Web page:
Companies are frequently facing the need to restructure their organizations. Changes in leadership, a shift in strategy, or changing factors within an organization often create the need for reorganizing. Organization design is one of the most powerful tools available to senior managers for shaping the direction of their organizations.
“Organization design” is often used incorrectly to refer only to an organization’s structure. However, organization design is much broader than rearranging the boxes on the organization chart. Simply stated, the organizational design process aims to maximize the organization’s chances of delivering its strategy. It is the deliberate process of configuring structures, processes, reward systems, and people practices and policies to create an effective organization capable of achieving its business strategy.
Organizational leaders often lack the tools necessary to help them in making decisions about how to design their organizations. Efforts at restructuring are often uneven and lacking a systematic approach. Decisions to reorganize are often made with insufficient information and without a clear process to guide the effort. The result is that reorganization efforts often fail to produce the desired outcomes, leading instead to further confusion or problems within the organization down the road.
A popular organizational design framework is the Star Model, developed by Jay Galbraith in the 1960’s. The framework is designed to be used as the basis for an organization’s design choices. The framework is made up of five components which can be manipulated by management and leadership to shape an organization and the behavior of the people within it.
We can see in the illustration that there are five components of the organization design: Strategy, Structure, Processes, Rewards, and People. Let’s look at each of them briefly.
Strategy is the first component to be addresses in the Star Model. Strategy defines the direction of the organization. It is important to tackle strategy first because any organizational form we end up with will involve compromise, so by setting the strategy first it enables us to make the right compromises.
Structure determines the location of decision-making power. Structural decision can be divided into four areas:
- Specialization: refers to the type and numbers of job specialties used in performing the work. Shape refers to the number of people constituting the departments (that is, the span of control) at each level of the structure. Large numbers of people in each department create flat organization structures with few levels.
- Shape: refers to the number of people constituting the departments (that is, the span of control) at each level of the structure. Large numbers of people in each department create flat organization structures with few levels.
- Distribution of Power: refers to centralization vs. decentralization along with whether we push power down through the organization to the lowest levels where the issues and information are, or whether we want all decisions to go through decision-making bodies.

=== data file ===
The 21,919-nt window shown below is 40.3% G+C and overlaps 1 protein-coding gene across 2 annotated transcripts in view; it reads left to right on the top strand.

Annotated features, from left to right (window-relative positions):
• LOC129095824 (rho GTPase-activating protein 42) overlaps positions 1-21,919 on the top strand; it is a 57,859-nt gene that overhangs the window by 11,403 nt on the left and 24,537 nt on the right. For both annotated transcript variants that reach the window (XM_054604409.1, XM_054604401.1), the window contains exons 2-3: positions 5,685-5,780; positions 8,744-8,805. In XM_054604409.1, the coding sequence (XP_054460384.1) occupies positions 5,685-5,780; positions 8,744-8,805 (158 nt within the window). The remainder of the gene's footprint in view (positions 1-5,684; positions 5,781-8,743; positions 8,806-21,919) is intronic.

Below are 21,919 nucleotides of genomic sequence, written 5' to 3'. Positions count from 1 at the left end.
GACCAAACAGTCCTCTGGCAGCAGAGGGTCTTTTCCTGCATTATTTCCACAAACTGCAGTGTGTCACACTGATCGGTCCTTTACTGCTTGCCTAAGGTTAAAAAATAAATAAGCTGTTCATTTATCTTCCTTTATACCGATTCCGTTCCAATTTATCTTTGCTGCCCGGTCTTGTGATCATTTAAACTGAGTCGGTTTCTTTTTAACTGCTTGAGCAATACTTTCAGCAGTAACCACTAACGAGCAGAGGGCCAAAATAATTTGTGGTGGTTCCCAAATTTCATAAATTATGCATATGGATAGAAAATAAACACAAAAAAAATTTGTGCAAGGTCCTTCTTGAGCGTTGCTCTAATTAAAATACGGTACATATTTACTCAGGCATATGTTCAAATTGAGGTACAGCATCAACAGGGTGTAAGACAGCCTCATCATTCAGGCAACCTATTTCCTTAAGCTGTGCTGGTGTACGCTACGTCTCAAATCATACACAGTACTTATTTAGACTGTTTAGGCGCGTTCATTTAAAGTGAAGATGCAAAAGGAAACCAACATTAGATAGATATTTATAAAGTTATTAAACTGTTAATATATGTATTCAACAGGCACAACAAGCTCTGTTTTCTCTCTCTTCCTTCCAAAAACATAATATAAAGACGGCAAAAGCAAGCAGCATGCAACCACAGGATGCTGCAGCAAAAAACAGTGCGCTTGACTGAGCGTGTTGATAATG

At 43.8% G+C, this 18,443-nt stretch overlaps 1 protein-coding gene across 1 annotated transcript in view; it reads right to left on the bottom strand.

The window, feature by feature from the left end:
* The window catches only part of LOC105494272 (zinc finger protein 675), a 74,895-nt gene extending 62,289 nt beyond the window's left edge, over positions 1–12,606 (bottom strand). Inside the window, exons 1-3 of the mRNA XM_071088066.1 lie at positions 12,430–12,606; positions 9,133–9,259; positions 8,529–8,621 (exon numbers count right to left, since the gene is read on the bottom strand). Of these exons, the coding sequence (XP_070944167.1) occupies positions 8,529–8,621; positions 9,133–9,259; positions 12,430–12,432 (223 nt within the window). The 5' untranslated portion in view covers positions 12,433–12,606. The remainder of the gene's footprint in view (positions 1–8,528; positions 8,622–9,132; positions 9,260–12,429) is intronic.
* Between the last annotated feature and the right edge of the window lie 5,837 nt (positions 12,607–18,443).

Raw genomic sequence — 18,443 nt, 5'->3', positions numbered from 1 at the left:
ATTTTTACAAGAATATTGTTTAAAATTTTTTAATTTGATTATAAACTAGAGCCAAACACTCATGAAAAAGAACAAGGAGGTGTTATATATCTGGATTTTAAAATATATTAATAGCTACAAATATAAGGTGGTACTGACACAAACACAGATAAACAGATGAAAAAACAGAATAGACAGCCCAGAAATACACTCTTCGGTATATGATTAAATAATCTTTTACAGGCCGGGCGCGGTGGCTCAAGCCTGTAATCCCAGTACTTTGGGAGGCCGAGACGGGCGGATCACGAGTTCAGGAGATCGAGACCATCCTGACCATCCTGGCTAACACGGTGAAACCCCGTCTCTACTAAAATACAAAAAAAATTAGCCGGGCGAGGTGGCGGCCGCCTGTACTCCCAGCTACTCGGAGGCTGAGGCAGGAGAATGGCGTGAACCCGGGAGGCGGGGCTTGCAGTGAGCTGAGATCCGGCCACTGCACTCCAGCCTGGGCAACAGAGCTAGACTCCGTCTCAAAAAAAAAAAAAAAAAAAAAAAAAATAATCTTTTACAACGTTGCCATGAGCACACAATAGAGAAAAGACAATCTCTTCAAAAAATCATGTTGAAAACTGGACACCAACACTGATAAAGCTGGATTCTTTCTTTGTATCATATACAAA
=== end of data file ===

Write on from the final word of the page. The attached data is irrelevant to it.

- Departmentalization: refers to the basis for forming departments at each level of the structure. The standard dimensions on which departments are formed are functions, products, workflow processes, markets, customers and geography. Matrix structures are ones where two or more dimensions report to the same leader at the same level.
Information and decision processes cut across the organization’s structure; if structure is thought of as the anatomy of the organization, processes are its physiology or functioning. Management processes are both vertical and horizontal. Processes determine the flow of information and decisions in the organization. Vertical processes allocate the scarce resources of funds and talent. Vertical processes are usually business planning and budgeting processes.
The purpose of the reward system is to align the goals of the employee with the goals of the organization. It provides motivation and incentive for the completion of the strategic direction. The organization’s reward system defines policies regulating salaries, promotions, bonuses, profit sharing, stock options, and so forth.
This area governs the human resource policies of recruiting, selection, rotation, training, and development. Human resource policies – in the appropriate combinations – produce the talent required by the strategy and structure of the organization, generating the skills and mind-sets necessary to implement the chosen direction.
The Design Process
How the organization design gets created is almost as important as the design itself. The complete process can take a few weeks to several months, depending on the size and complexity of the organization. Determining the organization’s strategy is often done by the company’s leadership and executive team. Designing the organization’s structure, processes, rewards systems, and people is typically the responsibility of the leadership team. Once the high-level designs are established, the detailed designs are often crafted by a steering committee or working group. Implementation of the new design should be accompanied by a robust transition and change management plan. The chart to the right summarizes the typical approach (click the image to enlarge it).
Components of the Star Model may be more or less important depending on the unique needs of your organization (e.g., standing up a brand new organization versus tweaking an existing organization). What is most crucial is to ensure that the five categories align with each other, and for you to stay focused on strategy each step of the process.
For more information, read Jay Galbraith’s overview of the Star Model.
If you would like assistance designing your organization or developing a transition and change management plan to support your organization’s implementation, contact Emergent.